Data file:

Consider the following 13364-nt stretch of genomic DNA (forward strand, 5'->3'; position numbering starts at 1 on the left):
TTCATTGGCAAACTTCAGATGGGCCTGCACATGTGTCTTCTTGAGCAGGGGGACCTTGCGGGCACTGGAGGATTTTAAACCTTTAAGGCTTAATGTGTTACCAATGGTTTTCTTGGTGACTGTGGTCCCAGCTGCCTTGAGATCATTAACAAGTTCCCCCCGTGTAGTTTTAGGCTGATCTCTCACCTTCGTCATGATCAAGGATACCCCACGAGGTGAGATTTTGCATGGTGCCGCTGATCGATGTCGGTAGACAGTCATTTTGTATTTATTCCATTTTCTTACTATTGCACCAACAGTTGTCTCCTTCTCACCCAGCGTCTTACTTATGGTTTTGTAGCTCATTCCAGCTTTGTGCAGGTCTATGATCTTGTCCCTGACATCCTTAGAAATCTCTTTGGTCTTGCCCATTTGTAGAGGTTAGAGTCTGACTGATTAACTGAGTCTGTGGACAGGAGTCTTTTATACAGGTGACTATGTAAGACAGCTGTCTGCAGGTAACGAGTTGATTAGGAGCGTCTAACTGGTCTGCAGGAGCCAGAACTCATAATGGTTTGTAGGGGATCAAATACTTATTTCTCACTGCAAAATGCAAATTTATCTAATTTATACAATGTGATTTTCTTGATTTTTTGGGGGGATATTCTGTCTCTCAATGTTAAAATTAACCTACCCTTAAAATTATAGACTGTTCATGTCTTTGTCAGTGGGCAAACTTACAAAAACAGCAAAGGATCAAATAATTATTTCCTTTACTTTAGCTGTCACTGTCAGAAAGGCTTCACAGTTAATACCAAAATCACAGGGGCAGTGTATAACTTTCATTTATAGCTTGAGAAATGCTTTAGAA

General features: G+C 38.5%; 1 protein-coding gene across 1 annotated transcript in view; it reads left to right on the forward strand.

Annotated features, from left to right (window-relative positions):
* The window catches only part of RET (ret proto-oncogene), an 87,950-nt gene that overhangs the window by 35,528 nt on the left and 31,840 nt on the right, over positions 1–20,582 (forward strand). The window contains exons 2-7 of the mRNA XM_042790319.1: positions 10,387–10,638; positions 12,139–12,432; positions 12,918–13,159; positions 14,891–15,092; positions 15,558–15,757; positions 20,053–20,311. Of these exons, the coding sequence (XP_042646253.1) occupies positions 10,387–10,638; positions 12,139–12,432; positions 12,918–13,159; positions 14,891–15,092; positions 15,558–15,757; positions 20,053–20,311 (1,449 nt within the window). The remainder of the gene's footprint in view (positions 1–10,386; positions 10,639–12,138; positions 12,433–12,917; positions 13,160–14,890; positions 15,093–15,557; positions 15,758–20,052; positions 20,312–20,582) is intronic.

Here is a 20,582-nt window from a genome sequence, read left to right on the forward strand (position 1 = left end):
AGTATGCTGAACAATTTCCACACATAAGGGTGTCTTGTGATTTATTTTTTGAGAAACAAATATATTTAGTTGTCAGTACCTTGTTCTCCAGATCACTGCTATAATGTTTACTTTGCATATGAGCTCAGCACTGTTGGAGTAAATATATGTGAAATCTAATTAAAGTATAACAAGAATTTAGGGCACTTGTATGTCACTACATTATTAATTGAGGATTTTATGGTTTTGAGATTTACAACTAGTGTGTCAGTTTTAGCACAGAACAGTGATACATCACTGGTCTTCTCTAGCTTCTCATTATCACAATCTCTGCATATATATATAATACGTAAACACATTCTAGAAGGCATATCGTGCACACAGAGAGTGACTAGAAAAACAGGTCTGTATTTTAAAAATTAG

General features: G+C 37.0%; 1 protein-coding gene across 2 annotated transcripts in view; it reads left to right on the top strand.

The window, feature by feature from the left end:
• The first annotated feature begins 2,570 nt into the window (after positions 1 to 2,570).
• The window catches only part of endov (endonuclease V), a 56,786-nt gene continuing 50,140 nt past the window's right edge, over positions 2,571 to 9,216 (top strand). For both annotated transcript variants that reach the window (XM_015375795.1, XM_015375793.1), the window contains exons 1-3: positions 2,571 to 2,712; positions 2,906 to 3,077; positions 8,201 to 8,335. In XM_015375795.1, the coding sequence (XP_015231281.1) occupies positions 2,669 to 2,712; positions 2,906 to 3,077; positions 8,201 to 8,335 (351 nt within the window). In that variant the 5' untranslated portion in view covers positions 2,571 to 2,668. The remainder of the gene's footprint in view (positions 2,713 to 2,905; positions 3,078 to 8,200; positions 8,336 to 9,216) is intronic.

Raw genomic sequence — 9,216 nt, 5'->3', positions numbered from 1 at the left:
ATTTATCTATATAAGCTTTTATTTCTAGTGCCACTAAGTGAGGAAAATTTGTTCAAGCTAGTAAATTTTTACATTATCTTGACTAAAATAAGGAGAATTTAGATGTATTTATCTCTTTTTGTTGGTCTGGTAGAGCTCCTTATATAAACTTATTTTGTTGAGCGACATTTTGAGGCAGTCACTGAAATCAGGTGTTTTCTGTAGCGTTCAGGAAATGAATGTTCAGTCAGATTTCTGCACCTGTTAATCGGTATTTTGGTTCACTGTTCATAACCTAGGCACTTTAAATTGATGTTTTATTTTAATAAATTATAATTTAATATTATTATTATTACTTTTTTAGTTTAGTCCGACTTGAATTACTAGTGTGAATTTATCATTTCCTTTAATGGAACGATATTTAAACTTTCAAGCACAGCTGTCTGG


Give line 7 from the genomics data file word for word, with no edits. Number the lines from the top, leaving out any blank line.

AGTATGCTGAACAATTTCCACACATAAGGGTGTCTTGTGATTTATTTTTTGAGAAACAAATATATTTAGTTGTCAGTACCTTGTTCTCCAGATCACTGCTATAATGTTTACTTTGCATATGAGCTCAGCACTGTTGGAGTAAATATATGTGAAATCTAATTAAAGTATAACAAGAATTTAGGGCACTTGTATGTCACTACATTATTAATTGAGGATTTTATGGTTTTGAGATTTACAACTAGTGTGTCAGTTTTAGCACAGAACAGTGATACATCACTGGTCTTCTCTAGCTTCTCATTATCACAATCTCTGCATATATATATAATACGTAAACACATTCTAGAAGGCATATCGTGCACACAGAGAGTGACTAGAAAAACAGGTCTGTATTTTAAAAATTAG